By ERNIE GOTTA
Two weeks ago, United Auto Worker (UAW) union members of Local 180 and Local 807 rejected for a second time an offer from CNH Industrial, instead deciding to continue an eight-month-long strike. The second offer—which CNH said was their “last, final, and best” offer—gave wage increases of between 28% to 38% over four years.
The company, disappointed by the rejection, made their strike-breaking intentions clear in a recent statement, “While we await the union’s next step, CNH Industrial remains committed to honoring and meeting the needs and demands of our customers and, therefore, we will continue operations at both our Burlington and Racine sites.”
About 1000 workers covered under the UAW contract at CNH are picketing factories in Racine, Wis., and Burlington, Iowa. The strike centers around wages and health-care costs against the backdrop of the rising cost of living due to inflation. The initial offer rejected by the bargaining unit was for 18.5% wage increases spread out over a three-year contract. Workers have been adamant that the raises would not even cover the staggering $6,400 deductible of the company’s health-care plan.
CNH Industrial is a global manufacturer of agricultural and construction equipment based in Britain. Despite the company’s positioning for a recession, it has been profitable, posting $336 million in profits in the first quarter of 2022. According to CEO Scott Wine, “Pricing, volumes, and favorable mix offset significant cost escalation and gross profit increased $174 million year over year.”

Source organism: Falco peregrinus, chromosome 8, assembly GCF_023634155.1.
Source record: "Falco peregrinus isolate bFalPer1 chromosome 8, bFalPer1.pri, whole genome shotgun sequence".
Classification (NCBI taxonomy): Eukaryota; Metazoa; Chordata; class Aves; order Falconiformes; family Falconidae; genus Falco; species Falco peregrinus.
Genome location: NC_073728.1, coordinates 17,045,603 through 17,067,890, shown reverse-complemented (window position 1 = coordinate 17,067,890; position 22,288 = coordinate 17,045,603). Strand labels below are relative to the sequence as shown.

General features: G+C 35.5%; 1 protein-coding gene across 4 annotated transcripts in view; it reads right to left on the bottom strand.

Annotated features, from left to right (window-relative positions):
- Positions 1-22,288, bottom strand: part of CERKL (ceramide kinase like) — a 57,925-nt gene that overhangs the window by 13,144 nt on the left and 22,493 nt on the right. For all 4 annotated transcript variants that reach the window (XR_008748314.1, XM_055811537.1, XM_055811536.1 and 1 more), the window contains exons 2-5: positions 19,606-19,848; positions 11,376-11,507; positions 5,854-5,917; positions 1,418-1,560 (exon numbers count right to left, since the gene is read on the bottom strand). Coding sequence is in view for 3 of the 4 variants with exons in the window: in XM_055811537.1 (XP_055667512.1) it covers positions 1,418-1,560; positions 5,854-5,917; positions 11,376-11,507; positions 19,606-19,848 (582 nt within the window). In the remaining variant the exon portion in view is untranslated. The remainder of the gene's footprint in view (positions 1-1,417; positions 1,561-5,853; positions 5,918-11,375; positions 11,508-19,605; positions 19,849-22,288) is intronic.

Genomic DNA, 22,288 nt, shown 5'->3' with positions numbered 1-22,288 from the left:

The Associated Press (AP) also reports, “CNH Industrial … has more than 37,000 employees worldwide. In its most recent earnings report, CNH reported a profit of $559 million in the third quarter. That’s up nearly 22% from the previous year’s $460 million net income as it increased the prices of its tractors, backhoes and other equipment.”
Despite workers’ rejection of two contract offers, embattled UAW head Ray Curry has expressed to the media that he feels a deal will be agreed on within a week or two. On Jan. 19, Curry told the Associated Press, “We believe that there is going to be an offer that’s there that the membership will see in a different light, with adjustments, not the same offer.”
Curry, who is facing a union election runoff against reformer Shawn Fain, finds himself in a difficult situation. A third offer rejected by membership would highlight the inability of the current leadership to win a fair contract by leveraging the membership’s commitment to maintain the strike.
In a report on Wisconsin Public Radio, Terri Sexton, a union member in Local 180 who has worked at CNH’s Racine facility for 11 years, made clear, “I’m not giving up. My union’s not giving up. I’m not giving up on my union,” she said. “[I] never thought that this would be the way that Case would treat their employees that make them literally billions of dollars every single year, and then come to work and do a quality job for them.”
We encourage readers in the area to get out and support the picket lines. A GoFundme for the members of UAW Local 807 has already raised nearly $12,000, and you can donate here. Donations can also be made to UAW Local 180 through the Wisconsin Bail out the People movement by writing a check payable to Labor Community @ Work and send to MALC, 633 S. Hawley Rd., Suite 110, Milwaukee, WI 53214. Readers in the area can also drop off the same address by Jan. 27, 10 a.m. to 4 p.m. and Jan. 28, 9 a.m. to noon with food or financial donations.